I also really wanted to get rid of the constants I was setting for  the MCM colours, as this is yet another batch breaking change. Currently in the code, I get the 2 C64 MCM colours, look them up in the palette array, then set 2 vec4s with them. But these change all the time, so I end up setting these a lot – especially in characters as this is something C64 coders changed per raster sometimes. But how do I get 2x2bit colours into the shader without using constants?

The answer was to not use ARGB colours, but keep them as C64 colours, and then decode them inside the shader! Because a C64 colour is only 0 to 15, I could easily use the red channel as the hires/attribute colour, the blue channel as the MCM1 colour, and the green channel as the MCM2 colour.

If you think back to when I create my sprite cache, I render in wither $FFFFFF or $C0C0C0/$808080/$404040 for hires or MCM. So now, I just change this to always render 96,128,160, and so now in both hires+MCM I pass in the C64 colour like this….

col = (mcm2<<16) | (mcm1<<8) | rawcol;
draw_surface_part_ext( CharacterCacheSurface, left,top, 8,8,  xx+Xoffset, yy+Yoffset,1,1,col,1 );

where each of rawcol, mcm1 and mcm2 are all values of 0 to 15. Then in the shader, I detect the pixel in the surface, and then using the vertex colour I lookup the real C64 ARGB colour! This sounds way more complicated than it is…. I in essence draw into the character and sprite screens using C64 colours (0 to 15) instead of full ARGB colours. Then when I combine all the pixels at the end, I use a shader to convert these values to real ARGB ones for displaying.

What this now means, is that I can have a single shader no matter what I’m rendering, and I no longer need to set constants as I go, I can pass everything I need in via the vertex colour. All this is again, a big speed up.

I’ll also mention a final bit of this process which I’ve still to do – combining all these sub-targets, into a final display. Currently I still draw 20 surface parts, but actually, now they are all on one surface/texture, I could do this in a single shader. An added benefit of this, is that I could do sprites behind the background properly, as I could read a sprite pixel then read the bitmap/character map screen, and if its MCM2 or the background colour, I could draw the sprite pixel instead of the back ground pixel. This would solve the last real visible rendering issue I have. I’ll get around to this at some point…..

I’ll leave the shader section by showing you the “combine surfaces” shader…. This is the one that converts C64 colours, into real ARGB ones

// Simple passthrough fragment shader
varying vec2 v_vTexcoord;
varying vec4 v_vColour;

// Convert a C64 colour (0-$F) into a proper RGBA colour
vec4 GetColour(float _colour)
    //  C64 palette   R   G   B   A
     if( _colour<=8.0) return vec4(0,0,0,1.0);
     else if( _colour<=(16.0*1.0)+8.0) return vec4(1,1,1,1.0);
     else if( _colour<=(16.0*2.0)+8.0) return vec4(0.41,0.22,0.17,1.0);
     else if( _colour<=(16.0*3.0)+8.0) return vec4(0.44,0.64,0.70,1.0);
     else if( _colour<=(16.0*4.0)+8.0) return vec4(0.44,0.24,0.53,1.0);
     else if( _colour<=(16.0*5.0)+8.0) return vec4(0.35,0.55,0.26,1.0);
     else if( _colour<=(16.0*6.0)+8.0) return vec4(0.21,0.16,0.47,1.0);
     else if( _colour<=(16.0*7.0)+8.0) return vec4(0.72,0.78,0.44,1.0);
     else if( _colour<=(16.0*8.0)+8.0) return vec4(0.44,0.31,0.15,1.0);
     else if( _colour<=(16.0*9.0)+8.0) return vec4(0.26,0.22,0,1.0);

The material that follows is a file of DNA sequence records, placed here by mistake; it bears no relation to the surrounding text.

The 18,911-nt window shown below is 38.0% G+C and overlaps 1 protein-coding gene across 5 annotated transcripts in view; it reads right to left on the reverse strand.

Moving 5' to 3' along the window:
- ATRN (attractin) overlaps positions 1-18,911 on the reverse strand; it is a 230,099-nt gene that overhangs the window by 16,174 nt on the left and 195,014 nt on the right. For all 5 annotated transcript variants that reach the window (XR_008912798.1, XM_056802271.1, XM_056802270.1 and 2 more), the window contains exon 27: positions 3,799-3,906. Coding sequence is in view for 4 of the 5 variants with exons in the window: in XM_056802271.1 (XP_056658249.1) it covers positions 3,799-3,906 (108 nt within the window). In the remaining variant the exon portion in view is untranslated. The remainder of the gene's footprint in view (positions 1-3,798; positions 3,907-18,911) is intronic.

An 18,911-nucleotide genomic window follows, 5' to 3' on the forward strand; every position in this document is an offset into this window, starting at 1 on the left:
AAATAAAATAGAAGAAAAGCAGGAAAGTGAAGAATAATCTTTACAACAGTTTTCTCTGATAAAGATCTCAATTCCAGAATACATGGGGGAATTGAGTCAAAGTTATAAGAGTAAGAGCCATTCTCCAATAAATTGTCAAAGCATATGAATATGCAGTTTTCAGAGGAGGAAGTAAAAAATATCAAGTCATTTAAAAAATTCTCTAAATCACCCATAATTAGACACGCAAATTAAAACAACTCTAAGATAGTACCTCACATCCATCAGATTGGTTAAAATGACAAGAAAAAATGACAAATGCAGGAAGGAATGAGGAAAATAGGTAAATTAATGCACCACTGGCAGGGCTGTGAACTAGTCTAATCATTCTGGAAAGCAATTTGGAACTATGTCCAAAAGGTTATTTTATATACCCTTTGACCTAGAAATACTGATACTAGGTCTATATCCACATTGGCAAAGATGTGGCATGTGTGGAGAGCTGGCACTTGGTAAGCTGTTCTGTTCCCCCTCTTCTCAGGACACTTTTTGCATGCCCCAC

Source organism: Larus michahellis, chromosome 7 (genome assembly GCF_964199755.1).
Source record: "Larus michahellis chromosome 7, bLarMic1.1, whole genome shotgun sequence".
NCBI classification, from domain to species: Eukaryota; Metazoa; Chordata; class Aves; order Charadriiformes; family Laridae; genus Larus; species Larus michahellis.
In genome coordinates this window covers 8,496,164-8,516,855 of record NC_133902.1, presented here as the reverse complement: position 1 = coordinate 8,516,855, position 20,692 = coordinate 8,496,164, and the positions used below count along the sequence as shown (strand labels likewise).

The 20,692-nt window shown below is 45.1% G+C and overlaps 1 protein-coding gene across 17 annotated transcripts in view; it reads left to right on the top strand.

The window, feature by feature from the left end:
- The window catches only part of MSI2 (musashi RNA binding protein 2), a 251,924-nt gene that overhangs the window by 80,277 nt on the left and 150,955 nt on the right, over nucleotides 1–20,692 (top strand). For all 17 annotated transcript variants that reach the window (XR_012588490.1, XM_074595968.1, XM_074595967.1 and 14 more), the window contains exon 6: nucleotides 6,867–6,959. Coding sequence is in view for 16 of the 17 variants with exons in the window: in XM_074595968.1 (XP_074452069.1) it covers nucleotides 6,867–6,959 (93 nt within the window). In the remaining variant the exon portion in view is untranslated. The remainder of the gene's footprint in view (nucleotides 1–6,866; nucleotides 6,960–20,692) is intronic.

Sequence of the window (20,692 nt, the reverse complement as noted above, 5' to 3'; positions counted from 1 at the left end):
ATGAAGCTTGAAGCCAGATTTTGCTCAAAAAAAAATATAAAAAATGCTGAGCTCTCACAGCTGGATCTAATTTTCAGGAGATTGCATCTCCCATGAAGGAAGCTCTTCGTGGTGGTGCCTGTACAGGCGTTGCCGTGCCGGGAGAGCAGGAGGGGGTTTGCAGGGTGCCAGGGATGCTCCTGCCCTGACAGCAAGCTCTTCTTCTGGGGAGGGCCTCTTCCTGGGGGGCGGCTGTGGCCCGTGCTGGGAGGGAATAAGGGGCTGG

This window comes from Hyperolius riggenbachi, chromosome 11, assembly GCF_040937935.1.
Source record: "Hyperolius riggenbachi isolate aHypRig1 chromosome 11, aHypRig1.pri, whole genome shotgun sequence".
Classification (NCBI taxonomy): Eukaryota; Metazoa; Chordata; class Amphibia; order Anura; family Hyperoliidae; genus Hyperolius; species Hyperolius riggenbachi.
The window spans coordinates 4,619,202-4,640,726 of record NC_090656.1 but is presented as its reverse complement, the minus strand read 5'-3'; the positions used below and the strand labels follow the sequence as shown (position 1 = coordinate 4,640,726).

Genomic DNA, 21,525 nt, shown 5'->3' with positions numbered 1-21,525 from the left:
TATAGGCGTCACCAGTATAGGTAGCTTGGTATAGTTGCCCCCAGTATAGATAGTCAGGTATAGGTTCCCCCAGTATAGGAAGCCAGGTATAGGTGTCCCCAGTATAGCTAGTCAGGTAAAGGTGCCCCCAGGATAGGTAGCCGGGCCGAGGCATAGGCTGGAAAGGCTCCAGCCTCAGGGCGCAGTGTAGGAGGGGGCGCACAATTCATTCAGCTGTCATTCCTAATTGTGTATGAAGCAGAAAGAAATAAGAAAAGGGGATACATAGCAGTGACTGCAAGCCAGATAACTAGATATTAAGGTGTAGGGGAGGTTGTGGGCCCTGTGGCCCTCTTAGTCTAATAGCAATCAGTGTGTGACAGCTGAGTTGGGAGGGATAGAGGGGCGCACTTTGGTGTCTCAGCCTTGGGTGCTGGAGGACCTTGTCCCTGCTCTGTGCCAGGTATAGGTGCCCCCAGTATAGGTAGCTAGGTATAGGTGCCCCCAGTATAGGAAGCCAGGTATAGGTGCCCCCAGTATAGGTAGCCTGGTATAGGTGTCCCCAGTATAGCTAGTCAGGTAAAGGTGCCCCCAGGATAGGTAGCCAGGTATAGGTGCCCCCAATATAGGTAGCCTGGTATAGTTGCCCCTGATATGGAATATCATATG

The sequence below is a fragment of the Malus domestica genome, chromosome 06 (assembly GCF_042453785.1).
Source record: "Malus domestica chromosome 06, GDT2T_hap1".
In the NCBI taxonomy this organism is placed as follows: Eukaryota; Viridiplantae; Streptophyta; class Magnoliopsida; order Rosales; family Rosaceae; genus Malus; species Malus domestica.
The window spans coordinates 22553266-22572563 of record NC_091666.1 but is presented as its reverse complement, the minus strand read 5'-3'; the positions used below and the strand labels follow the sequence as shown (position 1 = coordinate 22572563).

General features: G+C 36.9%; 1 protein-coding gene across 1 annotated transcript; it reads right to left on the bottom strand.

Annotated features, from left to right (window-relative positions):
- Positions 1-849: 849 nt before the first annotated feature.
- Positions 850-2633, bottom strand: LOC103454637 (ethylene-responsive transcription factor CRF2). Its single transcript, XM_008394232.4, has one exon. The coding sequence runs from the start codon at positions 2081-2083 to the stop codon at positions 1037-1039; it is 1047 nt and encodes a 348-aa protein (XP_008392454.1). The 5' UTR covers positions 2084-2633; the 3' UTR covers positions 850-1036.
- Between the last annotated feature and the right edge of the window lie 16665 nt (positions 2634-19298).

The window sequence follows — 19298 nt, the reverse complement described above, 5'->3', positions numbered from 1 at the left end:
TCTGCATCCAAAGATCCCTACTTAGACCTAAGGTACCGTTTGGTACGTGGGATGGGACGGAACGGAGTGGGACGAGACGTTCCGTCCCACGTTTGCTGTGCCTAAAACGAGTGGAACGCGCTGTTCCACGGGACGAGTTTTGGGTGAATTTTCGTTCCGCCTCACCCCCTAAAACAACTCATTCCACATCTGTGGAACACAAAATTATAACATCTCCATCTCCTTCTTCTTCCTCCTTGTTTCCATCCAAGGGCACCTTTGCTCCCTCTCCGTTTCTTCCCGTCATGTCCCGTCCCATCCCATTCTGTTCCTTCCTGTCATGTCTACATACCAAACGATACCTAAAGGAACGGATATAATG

else if( _colour<=(16.0*10.0)+8.0) return vec4(0.60,0.40,0.35,1.0);
     else if( _colour<=(16.0*11.0)+8.0) return vec4(0.27,0.27,0.27,1.0);
     else if( _colour<=(16.0*12.0)+8.0) return vec4(0.42,0.42,0.42,1.0);
     else if( _colour<=(16.0*13.0)+8.0) return vec4(0.60,0.82,0.52,1.0);
     else if( _colour<=(16.0*14.0)+8.0) return vec4(0.42,0.37,0.71,1.0);
     else return vec4(0.58,0.58,0.58,1.0);    

void main()
     vec4 col = texture2D( gm_BaseTexture, v_vTexcoord );
     if( col.a==0.0 ) discard;
     gl_FragColor = GetColour( col.r*255.0 );

Easy peasy. You’ll notice I multiply the value by 16, this is so when I look at the surface in a paint program, it’s not all really dark colours, but something that’s easily visible. But it’s still basically a 0 to 15 colour – just scaled up a bit. Also the reason for using IFs and not a table look up, is because HTML5 can’t use a variable to index an array, just a constant (or loop index – which is expanded and becomes a constant). but shaders are fast, so what the hell.


Lastly the actual emulation of the CPU. Now, I had optimised a part of this at the very start, changing it to a jump table, and then changing it into a huge switch statement. The next part was to use the GMDebug profiler to actually see what the common instructions are, and “inline” them. Even having a big switch statement, it still calls a small function when it gets there – mainly to keep the code simpler, but when push comes to shove, we need the speed more.

So after profiling a few games, it turns several commands are the ones that get used the most – some of them are BNE, BEQ, LDA #$??, LDX #$??, LDY #$??, CLI, INC $??, CMP #$??, LDA ($??),Yand so on…

Some are hardly ever called, so can be pretty much as slow as you like – as long as they work. But after inlining these into the switch statement, I got a small – but noticeable speed bump again. In time critical code – that is, code which runs thousands of times a frame, calls are expensive so removing the call speeds things up a lot. With this in mind, I also inlined the opcode GETABYTE() function. It calls it at least once for every instruction, and it’s only a few instructions long, so in it goes.

I also tuned the interrupt and raster emulation, trying to remove as many IFs as possible from the code emulation loop – for exactly the same reason as above. Ultimately, the less code you execute, the faster it’s going to go – not exactly rocket science is it?


So there you go, I never expected to get anywhere close to this level of emulation, and I’ve learnt a lot about how to go about things inside GameMaker: Studio, and how I can cheat widely in some cases. I’ve also thoroughly enjoyed every second of it, while at the same time – pushed some of GameMaker’s features further than most thought possible, myself included at times. I’ve also really enjoyed using some of the newer features, like the dynamic audio, and helped find several bugs, and more than several optimisation targets that everyone can benefit from.

I’m still unsure as to what form this will appear on the Marketplace, but I’ve already started a “sid player” that lets you play old C64 music in your games, but I also like the idea of just giving you a mega SID chip (without C64 emulation), with lots of channels so you can do “retro” sounds in your game. Also, releasing a 6502 core for folk would mean that they could play with emulation themselves – like old consoles, while I know some are interested in the full C64 package. So I’ve still stuff to figure out.

I have one more “emulation” post to make, but it’s based on my GameMaker: Studio ZX Spectrum shader, as it’s very cool and yet another way of doing things and cheating the system.

Hope you’ve all enjoyed these posts, and we’ll try to get more development blogs in the future.